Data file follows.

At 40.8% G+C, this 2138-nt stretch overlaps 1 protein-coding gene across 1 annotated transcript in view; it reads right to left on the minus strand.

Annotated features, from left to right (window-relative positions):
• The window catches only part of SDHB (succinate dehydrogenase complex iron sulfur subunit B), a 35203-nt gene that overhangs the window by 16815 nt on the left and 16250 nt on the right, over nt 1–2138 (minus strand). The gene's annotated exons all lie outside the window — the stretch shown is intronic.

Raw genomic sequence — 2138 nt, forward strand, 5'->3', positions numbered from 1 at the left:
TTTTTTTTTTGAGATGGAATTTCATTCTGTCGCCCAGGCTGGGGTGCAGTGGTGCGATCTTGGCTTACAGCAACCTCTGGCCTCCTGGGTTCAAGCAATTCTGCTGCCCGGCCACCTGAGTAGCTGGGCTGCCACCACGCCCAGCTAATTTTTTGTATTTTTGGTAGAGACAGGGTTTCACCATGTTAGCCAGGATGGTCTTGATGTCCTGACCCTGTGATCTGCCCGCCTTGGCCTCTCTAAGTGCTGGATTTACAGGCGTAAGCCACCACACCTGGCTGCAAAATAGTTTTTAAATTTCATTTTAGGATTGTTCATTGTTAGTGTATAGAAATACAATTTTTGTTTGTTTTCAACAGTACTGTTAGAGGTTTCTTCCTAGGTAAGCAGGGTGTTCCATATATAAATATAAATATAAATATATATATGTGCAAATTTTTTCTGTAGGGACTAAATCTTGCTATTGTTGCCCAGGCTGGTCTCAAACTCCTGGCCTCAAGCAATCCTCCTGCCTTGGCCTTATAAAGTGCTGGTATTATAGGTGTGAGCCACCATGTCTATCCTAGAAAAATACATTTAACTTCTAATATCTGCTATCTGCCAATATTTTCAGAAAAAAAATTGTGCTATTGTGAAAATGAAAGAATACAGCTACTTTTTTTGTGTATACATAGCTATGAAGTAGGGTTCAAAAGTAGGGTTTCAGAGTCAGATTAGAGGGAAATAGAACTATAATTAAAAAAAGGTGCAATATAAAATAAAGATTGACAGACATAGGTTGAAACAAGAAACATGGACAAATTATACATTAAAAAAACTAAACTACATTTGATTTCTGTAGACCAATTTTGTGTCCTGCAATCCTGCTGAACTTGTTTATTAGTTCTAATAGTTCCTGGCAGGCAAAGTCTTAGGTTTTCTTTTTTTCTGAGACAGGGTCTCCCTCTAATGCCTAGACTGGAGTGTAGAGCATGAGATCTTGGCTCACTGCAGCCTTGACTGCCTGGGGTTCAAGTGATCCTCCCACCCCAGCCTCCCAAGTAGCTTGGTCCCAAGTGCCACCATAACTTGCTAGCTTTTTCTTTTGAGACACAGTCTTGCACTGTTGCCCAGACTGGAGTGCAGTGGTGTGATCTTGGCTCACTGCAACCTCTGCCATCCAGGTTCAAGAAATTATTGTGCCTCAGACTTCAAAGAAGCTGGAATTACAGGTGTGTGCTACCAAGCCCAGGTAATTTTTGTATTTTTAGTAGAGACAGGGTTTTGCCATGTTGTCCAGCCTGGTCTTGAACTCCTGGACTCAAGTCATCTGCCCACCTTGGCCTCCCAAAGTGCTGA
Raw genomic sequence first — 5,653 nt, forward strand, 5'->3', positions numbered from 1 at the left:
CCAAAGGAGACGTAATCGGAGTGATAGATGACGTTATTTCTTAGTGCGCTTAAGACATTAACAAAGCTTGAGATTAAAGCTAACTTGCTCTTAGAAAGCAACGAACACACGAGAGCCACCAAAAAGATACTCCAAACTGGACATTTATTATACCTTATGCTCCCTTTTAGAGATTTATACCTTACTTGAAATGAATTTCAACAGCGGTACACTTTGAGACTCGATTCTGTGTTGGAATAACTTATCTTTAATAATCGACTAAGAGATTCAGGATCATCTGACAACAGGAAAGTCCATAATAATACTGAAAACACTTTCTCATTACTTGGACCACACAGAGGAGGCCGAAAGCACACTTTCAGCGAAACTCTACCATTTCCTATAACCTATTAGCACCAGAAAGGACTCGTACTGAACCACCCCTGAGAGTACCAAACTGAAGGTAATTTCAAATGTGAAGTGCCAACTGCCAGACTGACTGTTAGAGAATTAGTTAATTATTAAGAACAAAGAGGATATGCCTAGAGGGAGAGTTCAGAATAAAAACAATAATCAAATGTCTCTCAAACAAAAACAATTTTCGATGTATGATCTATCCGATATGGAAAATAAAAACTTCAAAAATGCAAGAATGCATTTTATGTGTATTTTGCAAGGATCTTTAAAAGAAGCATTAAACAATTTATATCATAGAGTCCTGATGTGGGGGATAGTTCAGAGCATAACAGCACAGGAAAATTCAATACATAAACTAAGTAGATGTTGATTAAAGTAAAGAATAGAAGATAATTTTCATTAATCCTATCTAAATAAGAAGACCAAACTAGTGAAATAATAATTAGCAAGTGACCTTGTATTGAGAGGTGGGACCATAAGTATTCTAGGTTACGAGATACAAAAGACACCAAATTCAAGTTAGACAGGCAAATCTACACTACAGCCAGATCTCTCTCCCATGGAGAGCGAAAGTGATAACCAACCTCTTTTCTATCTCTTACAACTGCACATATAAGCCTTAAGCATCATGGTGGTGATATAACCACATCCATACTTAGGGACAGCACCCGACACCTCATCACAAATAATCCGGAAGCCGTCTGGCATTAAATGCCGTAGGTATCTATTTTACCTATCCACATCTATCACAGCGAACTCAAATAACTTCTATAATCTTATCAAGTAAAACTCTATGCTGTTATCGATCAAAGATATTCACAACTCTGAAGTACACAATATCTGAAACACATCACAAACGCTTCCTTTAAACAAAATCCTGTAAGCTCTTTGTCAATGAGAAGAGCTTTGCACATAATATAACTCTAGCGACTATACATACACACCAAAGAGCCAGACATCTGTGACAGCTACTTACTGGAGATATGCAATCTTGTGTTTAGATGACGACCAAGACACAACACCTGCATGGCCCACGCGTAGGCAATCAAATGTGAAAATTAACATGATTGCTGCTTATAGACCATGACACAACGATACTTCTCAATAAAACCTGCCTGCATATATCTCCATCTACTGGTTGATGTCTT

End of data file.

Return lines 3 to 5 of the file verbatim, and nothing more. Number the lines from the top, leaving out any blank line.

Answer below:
• The window catches only part of SDHB (succinate dehydrogenase complex iron sulfur subunit B), a 35203-nt gene that overhangs the window by 16815 nt on the left and 16250 nt on the right, over nt 1–2138 (minus strand). The gene's annotated exons all lie outside the window — the stretch shown is intronic.

Raw genomic sequence — 2138 nt, forward strand, 5'->3', positions numbered from 1 at the left:
TTTTTTTTTTGAGATGGAATTTCATTCTGTCGCCCAGGCTGGGGTGCAGTGGTGCGATCTTGGCTTACAGCAACCTCTGGCCTCCTGGGTTCAAGCAATTCTGCTGCCCGGCCACCTGAGTAGCTGGGCTGCCACCACGCCCAGCTAATTTTTTGTATTTTTGGTAGAGACAGGGTTTCACCATGTTAGCCAGGATGGTCTTGATGTCCTGACCCTGTGATCTGCCCGCCTTGGCCTCTCTAAGTGCTGGATTTACAGGCGTAAGCCACCACACCTGGCTGCAAAATAGTTTTTAAATTTCATTTTAGGATTGTTCATTGTTAGTGTATAGAAATACAATTTTTGTTTGTTTTCAACAGTACTGTTAGAGGTTTCTTCCTAGGTAAGCAGGGTGTTCCATATATAAATATAAATATAAATATATATATGTGCAAATTTTTTCTGTAGGGACTAAATCTTGCTATTGTTGCCCAGGCTGGTCTCAAACTCCTGGCCTCAAGCAATCCTCCTGCCTTGGCCTTATAAAGTGCTGGTATTATAGGTGTGAGCCACCATGTCTATCCTAGAAAAATACATTTAACTTCTAATATCTGCTATCTGCCAATATTTTCAGAAAAAAAATTGTGCTATTGTGAAAATGAAAGAATACAGCTACTTTTTTTGTGTATACATAGCTATGAAGTAGGGTTCAAAAGTAGGGTTTCAGAGTCAGATTAGAGGGAAATAGAACTATAATTAAAAAAAGGTGCAATATAAAATAAAGATTGACAGACATAGGTTGAAACAAGAAACATGGACAAATTATACATTAAAAAAACTAAACTACATTTGATTTCTGTAGACCAATTTTGTGTCCTGCAATCCTGCTGAACTTGTTTATTAGTTCTAATAGTTCCTGGCAGGCAAAGTCTTAGGTTTTCTTTTTTTCTGAGACAGGGTCTCCCTCTAATGCCTAGACTGGAGTGTAGAGCATGAGATCTTGGCTCACTGCAGCCTTGACTGCCTGGGGTTCAAGTGATCCTCCCACCCCAGCCTCCCAAGTAGCTTGGTCCCAAGTGCCACCATAACTTGCTAGCTTTTTCTTTTGAGACACAGTCTTGCACTGTTGCCCAGACTGGAGTGCAGTGGTGTGATCTTGGCTCACTGCAACCTCTGCCATCCAGGTTCAAGAAATTATTGTGCCTCAGACTTCAAAGAAGCTGGAATTACAGGTGTGTGCTACCAAGCCCAGGTAATTTTTGTATTTTTAGTAGAGACAGGGTTTTGCCATGTTGTCCAGCCTGGTCTTGAACTCCTGGACTCAAGTCATCTGCCCACCTTGGCCTCCCAAAGTGCTGA